Sentence of the Week: The Dark Side of Moby Dick

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Image: Wikimedia CommonsImage: Wikimedia CommonsTwo sentences, actually. Researchers have found the remains of a ship captained by the real-life inspiration for Captain Ahab. Josh Rothman writes:

After the Essex sunk, Pollard and his men drifted around the Pacific for weeks, eventually resorting to cannibalism – Pollard ate his own cousin. Incredibly, he went back out to sea, only to have his second ship run afoul of a reef off the coast of Hawaii.

Whoops! The initial reacton here is to wonder, “Why did he go back to sea?” but when you think about it, it doesn’t seem like Pollard had much of a choice. Cannibalism may not have been expressly forbidden in 19th-century Nantucket, but it was certainly frowned upon. Under normal circumstances, one’s family might be the group that’s most likely to look past such an episode, except in this case Pollard had literally consumed his cousin (Worst. Lifetime movie. Ever). If not broached with a certain level of tact, that’s the type of thing that can really tear a family apart.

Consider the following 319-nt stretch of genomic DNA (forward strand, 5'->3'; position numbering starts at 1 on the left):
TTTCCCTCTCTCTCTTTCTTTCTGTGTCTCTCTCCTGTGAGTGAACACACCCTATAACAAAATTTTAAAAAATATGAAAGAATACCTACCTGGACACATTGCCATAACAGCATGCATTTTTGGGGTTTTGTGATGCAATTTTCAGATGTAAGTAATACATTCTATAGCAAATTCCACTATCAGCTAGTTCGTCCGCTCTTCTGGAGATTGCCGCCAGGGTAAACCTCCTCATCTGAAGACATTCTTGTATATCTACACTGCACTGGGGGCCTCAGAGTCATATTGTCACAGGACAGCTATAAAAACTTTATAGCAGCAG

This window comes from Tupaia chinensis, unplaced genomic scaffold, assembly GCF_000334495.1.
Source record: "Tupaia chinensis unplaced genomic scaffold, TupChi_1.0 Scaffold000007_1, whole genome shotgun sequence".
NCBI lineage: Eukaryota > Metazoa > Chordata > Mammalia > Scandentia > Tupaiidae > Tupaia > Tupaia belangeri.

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You just sent an incredible message: that quality journalism doesn't have to answer to advertisers, billionaires, or hedge funds; that newsrooms can eke out an existence thanks primarily to the generosity of its readers. That's so powerful. Especially during what's been called a "media extinction event" when those looking to make a profit from the news pull back, the Mother Jones community steps in.

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